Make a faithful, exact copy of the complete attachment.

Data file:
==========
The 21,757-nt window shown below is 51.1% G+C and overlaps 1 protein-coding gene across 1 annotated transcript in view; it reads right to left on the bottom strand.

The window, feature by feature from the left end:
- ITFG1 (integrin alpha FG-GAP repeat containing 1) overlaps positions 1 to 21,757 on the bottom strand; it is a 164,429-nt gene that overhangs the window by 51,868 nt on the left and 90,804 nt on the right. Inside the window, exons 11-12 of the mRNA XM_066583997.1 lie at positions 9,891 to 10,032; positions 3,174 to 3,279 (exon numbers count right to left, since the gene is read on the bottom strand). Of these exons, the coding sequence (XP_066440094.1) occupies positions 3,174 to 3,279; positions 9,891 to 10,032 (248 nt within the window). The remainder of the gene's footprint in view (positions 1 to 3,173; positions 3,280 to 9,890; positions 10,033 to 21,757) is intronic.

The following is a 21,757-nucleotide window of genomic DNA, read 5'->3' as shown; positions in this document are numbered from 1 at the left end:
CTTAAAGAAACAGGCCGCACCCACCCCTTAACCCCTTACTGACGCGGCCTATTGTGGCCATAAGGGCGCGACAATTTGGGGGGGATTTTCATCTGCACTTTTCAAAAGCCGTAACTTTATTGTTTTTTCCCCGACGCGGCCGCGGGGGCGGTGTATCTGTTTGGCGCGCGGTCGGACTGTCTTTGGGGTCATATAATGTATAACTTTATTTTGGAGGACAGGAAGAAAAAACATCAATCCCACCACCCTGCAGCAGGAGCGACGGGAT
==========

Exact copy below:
The 21,757-nt window shown below is 51.1% G+C and overlaps 1 protein-coding gene across 1 annotated transcript in view; it reads right to left on the bottom strand.

The window, feature by feature from the left end:
- ITFG1 (integrin alpha FG-GAP repeat containing 1) overlaps positions 1 to 21,757 on the bottom strand; it is a 164,429-nt gene that overhangs the window by 51,868 nt on the left and 90,804 nt on the right. Inside the window, exons 11-12 of the mRNA XM_066583997.1 lie at positions 9,891 to 10,032; positions 3,174 to 3,279 (exon numbers count right to left, since the gene is read on the bottom strand). Of these exons, the coding sequence (XP_066440094.1) occupies positions 3,174 to 3,279; positions 9,891 to 10,032 (248 nt within the window). The remainder of the gene's footprint in view (positions 1 to 3,173; positions 3,280 to 9,890; positions 10,033 to 21,757) is intronic.

The following is a 21,757-nucleotide window of genomic DNA, read 5'->3' as shown; positions in this document are numbered from 1 at the left end:
CTTAAAGAAACAGGCCGCACCCACCCCTTAACCCCTTACTGACGCGGCCTATTGTGGCCATAAGGGCGCGACAATTTGGGGGGGATTTTCATCTGCACTTTTCAAAAGCCGTAACTTTATTGTTTTTTCCCCGACGCGGCCGCGGGGGCGGTGTATCTGTTTGGCGCGCGGTCGGACTGTCTTTGGGGTCATATAATGTATAACTTTATTTTGGAGGACAGGAAGAAAAAACATCAATCCCACCACCCTGCAGCAGGAGCGACGGGAT